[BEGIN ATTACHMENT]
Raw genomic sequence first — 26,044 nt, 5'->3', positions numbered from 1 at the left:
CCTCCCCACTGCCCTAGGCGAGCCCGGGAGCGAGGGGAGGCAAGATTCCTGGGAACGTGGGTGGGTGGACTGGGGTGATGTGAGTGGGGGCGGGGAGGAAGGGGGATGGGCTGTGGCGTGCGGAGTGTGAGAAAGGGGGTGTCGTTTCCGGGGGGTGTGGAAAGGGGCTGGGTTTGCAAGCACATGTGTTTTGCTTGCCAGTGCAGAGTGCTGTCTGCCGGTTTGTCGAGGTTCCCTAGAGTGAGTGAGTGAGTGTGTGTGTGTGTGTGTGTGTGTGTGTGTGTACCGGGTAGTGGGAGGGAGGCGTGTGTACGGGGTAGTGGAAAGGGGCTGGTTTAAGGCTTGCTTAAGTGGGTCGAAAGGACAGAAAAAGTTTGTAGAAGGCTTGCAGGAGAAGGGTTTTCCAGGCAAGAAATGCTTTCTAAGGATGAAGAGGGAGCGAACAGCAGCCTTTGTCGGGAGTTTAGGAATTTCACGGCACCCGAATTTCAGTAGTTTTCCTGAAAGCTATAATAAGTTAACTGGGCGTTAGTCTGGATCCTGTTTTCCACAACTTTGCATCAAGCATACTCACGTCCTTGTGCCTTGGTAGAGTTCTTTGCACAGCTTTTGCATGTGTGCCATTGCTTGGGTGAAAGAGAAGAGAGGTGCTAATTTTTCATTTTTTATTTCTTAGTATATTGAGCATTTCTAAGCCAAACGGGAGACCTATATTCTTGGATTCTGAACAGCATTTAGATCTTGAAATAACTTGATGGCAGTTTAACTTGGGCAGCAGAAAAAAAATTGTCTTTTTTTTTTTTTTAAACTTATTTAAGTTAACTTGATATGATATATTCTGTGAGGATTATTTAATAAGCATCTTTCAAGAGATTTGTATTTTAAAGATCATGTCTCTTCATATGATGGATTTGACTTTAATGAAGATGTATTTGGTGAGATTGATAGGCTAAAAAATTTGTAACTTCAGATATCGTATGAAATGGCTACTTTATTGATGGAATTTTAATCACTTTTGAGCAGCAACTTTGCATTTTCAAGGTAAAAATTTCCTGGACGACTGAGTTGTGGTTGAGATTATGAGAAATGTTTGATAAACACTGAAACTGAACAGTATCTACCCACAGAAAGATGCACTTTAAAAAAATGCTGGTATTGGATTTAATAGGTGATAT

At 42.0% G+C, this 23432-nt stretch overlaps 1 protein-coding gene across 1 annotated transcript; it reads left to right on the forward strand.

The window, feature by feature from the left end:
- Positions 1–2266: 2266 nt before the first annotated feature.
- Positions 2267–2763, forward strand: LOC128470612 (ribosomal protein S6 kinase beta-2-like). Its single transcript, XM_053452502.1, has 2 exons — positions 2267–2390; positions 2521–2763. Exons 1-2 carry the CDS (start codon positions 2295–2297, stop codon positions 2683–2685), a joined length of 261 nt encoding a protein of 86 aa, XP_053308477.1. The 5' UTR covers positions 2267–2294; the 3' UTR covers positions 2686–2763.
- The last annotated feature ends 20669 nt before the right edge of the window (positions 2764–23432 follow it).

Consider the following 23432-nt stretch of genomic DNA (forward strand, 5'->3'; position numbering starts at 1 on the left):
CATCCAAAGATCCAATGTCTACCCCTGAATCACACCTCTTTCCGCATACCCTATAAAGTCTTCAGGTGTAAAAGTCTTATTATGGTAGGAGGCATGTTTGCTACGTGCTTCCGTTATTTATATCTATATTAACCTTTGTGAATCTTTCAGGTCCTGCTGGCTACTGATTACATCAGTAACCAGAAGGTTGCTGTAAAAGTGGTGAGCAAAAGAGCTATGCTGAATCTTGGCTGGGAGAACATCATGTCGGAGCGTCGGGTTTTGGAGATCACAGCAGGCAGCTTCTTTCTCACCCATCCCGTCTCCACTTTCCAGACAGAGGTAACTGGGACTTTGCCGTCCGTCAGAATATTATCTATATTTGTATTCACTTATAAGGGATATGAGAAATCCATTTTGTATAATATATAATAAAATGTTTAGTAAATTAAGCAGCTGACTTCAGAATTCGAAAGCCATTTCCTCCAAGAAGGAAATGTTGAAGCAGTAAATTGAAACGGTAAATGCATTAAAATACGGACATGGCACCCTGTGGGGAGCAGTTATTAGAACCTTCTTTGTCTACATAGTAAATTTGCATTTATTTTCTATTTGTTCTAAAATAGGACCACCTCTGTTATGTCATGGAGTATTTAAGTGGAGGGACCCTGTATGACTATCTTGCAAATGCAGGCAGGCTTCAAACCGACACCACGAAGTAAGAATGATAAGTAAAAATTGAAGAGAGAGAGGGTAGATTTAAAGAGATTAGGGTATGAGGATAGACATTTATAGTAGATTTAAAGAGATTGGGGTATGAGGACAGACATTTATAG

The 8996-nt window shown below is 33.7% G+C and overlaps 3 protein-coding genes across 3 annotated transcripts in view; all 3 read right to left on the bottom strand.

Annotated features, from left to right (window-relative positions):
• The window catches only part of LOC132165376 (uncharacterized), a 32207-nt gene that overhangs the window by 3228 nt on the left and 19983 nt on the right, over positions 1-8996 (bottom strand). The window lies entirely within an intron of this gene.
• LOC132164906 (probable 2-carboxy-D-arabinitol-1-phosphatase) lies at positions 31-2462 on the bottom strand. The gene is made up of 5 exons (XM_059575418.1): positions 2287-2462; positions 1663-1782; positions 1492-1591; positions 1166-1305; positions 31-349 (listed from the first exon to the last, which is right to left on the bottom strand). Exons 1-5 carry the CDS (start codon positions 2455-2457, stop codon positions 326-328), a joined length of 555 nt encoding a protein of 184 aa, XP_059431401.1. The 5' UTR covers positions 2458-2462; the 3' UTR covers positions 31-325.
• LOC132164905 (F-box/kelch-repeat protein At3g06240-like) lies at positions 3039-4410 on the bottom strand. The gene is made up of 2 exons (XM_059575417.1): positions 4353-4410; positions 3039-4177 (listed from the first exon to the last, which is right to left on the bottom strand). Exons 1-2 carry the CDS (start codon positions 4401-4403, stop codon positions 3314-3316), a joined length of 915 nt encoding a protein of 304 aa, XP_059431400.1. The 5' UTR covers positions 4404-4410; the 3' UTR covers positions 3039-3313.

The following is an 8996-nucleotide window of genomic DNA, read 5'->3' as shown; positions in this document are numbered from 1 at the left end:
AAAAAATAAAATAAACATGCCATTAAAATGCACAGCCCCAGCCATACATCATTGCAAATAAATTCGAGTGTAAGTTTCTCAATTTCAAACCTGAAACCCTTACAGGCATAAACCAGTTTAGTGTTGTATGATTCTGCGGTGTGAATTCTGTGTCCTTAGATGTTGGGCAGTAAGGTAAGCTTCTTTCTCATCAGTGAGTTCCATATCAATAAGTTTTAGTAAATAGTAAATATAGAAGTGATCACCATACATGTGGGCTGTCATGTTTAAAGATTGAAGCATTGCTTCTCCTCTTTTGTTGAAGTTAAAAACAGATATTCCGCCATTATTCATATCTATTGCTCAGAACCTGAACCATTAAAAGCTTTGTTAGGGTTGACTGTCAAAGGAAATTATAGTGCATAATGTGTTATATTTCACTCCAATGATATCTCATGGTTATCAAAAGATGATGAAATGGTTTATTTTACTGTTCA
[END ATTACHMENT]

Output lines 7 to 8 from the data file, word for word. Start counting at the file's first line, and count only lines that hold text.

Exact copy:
- The last annotated feature ends 20669 nt before the right edge of the window (positions 2764–23432 follow it).

Consider the following 23432-nt stretch of genomic DNA (forward strand, 5'->3'; position numbering starts at 1 on the left):